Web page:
Swanson and Crewmates Welcome New Supplies to ISS

ntersecting the thin line of Earth’s atmosphere, the Orbital Sciences’ Cygnus cargo craft attached to the end of the Canadarm2 robotic arm of the International Space Station is photographed by an Expedition 40 crew member after the two spacecraft converged at 6:36 a.m. EDT Wednesday. Image Credit: NASA

ntersecting the thin line of Earth’s atmosphere, the Orbital Sciences’ Cygnus cargo craft attached to the end of the Canadarm2 robotic arm of the International Space Station is photographed by an Expedition 40 crew member after the two spacecraft converged at 6:36 a.m. EDT Wednesday. Image Credit: NASA

July 16, 2014 – Commander Steve Swanson and his crewmates welcomed more than a ton and a half of science, supplies and spacewalking equipment to the International Space Station Wednesday. The supplies were delivered by Orbital Sciences’ Cygnus cargo spacecraft.

Cygnus was grappled by Swanson, with assistance from Flight Engineer Alexander Gerst, at 6:36 a.m. Swanson controlled the 57-foot Canadarm 2 from a robotics workstation inside the ISS cupola as the cargo capsule flew within 32 feet of the complex.

With Cygnus securely in the grasp of the Canadarm 2 robotic arm, the robotics officer at Mission Control in Houston remotely operated the arm to guide the cargo craft to its position. Flight Engineer Reid Wiseman monitored the Common Berthing Mechanism operations for first and second stage capture of the cargo ship, assuring that the vehicle was securely attached to the station with a hard mate. Second stage capture was completed at 8:53 a.m. EDT.

“Our third cargo mission for NASA has proceeded very smoothly, from the Antares launch from Wallops this past Sunday to this morning’s rendezvous, grapple and installation at the Space Station,” said Mr. David W. Thompson, Orbital’s President and Chief Executive Officer. “I am very proud of our Antares and Cygnus teams for their exceptional performance on the mission to deliver vital equipment and supplies to the crew aboard the Station. I also want to pay tribute to our former Orbital colleague and NASA astronaut, the late Dr. Janice Voss, for whom this spacecraft is dedicated.”

Orbital Sciences named this newest Cygnus vehicle the SS Janice Voss in honor of the NASA astronaut and Orbital employee who died of breast cancer in February 2012. Swanson paid also tribute to his former colleague after the successful grapple.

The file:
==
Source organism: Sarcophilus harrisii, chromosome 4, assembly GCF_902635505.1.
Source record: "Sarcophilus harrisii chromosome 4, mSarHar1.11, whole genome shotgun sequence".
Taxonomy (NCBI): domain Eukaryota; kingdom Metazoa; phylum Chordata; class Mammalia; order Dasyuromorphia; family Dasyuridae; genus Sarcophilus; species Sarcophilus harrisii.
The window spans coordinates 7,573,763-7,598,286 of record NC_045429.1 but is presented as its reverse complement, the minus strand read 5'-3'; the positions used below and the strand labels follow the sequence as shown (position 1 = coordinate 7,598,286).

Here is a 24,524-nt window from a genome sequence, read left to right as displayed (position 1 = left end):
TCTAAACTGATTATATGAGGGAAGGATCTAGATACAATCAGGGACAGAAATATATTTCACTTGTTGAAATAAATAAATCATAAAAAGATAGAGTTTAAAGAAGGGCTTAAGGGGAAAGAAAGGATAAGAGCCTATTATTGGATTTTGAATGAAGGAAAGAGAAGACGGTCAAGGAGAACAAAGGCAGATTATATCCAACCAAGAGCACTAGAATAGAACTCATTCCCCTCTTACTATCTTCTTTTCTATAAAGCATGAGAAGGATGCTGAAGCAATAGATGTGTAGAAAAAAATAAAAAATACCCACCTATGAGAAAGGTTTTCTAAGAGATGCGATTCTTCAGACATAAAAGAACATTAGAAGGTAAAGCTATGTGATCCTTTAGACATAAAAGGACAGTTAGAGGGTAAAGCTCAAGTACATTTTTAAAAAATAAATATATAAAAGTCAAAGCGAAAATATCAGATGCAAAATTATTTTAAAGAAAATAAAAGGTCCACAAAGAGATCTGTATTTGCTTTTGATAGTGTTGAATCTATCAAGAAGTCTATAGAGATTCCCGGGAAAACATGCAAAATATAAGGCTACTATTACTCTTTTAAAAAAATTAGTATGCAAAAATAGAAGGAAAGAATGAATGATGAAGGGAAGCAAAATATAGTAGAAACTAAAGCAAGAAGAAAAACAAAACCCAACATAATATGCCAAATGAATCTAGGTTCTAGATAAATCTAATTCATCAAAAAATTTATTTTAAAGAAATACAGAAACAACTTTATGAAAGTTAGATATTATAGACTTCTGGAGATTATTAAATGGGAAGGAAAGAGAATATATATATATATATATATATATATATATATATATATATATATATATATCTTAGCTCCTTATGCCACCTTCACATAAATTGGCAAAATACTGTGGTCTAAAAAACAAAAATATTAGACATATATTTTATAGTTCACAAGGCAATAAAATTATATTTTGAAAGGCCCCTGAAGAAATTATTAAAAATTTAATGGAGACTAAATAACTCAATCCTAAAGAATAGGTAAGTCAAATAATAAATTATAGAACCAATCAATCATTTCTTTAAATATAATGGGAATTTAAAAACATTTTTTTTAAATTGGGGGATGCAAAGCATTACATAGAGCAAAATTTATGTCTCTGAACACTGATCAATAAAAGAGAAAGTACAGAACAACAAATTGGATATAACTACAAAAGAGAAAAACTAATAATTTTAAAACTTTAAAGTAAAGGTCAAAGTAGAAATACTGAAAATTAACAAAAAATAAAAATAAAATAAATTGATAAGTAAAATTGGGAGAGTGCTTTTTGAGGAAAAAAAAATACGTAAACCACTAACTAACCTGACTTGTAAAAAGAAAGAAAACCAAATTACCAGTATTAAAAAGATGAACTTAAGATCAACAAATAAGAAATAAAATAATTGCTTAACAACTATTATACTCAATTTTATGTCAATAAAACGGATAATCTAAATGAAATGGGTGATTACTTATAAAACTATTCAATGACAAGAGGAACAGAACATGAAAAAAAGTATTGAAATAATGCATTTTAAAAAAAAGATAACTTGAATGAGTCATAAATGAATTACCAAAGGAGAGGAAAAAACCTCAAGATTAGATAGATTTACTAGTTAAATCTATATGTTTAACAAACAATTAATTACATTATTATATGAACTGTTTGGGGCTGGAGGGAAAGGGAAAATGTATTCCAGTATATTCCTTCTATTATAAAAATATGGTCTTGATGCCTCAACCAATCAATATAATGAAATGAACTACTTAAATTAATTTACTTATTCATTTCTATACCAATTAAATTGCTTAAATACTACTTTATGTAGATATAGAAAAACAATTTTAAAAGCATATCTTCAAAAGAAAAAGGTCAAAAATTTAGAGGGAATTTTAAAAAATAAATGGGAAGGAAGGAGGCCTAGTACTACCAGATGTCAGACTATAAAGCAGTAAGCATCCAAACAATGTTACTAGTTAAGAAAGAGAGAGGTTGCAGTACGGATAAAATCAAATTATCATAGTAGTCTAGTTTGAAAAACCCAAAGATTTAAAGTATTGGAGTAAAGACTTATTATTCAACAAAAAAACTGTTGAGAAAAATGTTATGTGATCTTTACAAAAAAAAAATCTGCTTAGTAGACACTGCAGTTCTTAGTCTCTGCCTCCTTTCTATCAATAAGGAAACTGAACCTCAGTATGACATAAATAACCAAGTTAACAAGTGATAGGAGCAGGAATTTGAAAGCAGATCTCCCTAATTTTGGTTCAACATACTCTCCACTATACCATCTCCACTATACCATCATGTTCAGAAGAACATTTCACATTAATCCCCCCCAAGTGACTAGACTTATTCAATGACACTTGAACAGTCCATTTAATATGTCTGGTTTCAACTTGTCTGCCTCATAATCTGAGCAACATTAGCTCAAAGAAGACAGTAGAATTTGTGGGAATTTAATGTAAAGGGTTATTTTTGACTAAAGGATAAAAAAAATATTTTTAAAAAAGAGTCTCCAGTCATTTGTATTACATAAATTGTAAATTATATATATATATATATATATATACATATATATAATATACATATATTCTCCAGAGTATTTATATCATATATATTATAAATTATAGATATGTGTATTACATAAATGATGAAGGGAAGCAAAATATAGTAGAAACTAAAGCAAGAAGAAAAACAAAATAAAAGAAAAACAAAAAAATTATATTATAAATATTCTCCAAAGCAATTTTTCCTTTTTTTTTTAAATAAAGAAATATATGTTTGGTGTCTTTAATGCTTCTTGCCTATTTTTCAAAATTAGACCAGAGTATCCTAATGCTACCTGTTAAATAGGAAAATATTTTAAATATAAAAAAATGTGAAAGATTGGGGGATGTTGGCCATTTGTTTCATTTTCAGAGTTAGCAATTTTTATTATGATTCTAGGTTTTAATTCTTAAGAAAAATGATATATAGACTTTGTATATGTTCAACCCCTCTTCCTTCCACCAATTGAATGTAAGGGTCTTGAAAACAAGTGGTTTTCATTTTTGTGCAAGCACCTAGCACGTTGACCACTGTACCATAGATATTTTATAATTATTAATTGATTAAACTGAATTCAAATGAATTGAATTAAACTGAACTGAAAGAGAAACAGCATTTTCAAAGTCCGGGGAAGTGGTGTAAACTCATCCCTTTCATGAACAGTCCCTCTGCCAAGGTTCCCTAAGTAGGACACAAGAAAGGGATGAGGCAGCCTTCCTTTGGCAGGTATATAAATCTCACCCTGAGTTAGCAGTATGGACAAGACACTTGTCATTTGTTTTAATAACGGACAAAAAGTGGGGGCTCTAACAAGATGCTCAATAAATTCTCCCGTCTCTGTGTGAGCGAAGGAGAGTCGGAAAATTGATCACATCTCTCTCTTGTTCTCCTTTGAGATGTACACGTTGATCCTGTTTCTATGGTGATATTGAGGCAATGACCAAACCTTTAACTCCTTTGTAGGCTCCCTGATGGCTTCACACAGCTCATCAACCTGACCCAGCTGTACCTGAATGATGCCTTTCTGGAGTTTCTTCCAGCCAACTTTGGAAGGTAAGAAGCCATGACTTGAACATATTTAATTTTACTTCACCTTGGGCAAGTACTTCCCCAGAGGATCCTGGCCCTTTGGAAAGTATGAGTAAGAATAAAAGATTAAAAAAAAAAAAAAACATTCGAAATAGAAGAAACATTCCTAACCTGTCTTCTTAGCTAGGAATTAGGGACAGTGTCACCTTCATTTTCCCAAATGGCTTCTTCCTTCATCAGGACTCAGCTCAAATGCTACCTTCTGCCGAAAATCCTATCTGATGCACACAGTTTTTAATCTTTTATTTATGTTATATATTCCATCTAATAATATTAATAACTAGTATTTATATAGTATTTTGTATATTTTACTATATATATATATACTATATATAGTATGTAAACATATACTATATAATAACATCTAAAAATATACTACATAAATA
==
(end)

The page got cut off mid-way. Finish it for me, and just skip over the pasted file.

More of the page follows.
“We now have a seventh crew member. Janice Voss is now part of Expedition 40. Janice devoted her life to space and accomplished many wonderful things at NASA and Orbital Sciences, including five shuttle missions,” Swanson said. “And today, Janice’s legacy in space continues. Welcome aboard the ISS, Janice.”

After Wiseman removed the Centerline Berthing Camera System that provided the teams with a view of berthing operations through the hatch window, he pressurized the vestibule between Harmony and the newly arrived cargo craft and conducted a leak check. Once that was complete, Swanson and Gerst opened the hatch to the vestibule and outfitted the area for the opening of Cygnus’ hatch around 6 a.m. Thursday.

This was Orbital’s second cargo delivery flight to the ISS, operating under NASA’s Commercial Resupply Services contract. Orbital will fly at least eight cargo missions to the space station through 2016, but has no current plans to fly crew.

The Orbital-2 mission delivered almost 3,300 pounds of supplies to the station to expand the research capability of the Expedition 40 crew. Among the research investigations aboard Cygnus are a flock of Earth-imaging nanosatellites, hardware to enable a trio of free-flying robots to perform 3-D mapping inside the station and a host of student experiments.

Orbital’s Cygnus was launched on the company’s Antares rocket at 12:52 p.m. EDT Sunday from the Mid-Atlantic Regional Spaceport Pad OA at NASA’s Wallops Flight Facility in Virginia. Cygnus will remain attached to Harmony until a planned unberthing August 15. After it departs the orbital laboratory, carrying about 3,000 pounds of trash with it, the spacecraft will conduct additional tests for future missions to the space station before a destructive re-entry in Earth’s atmosphere.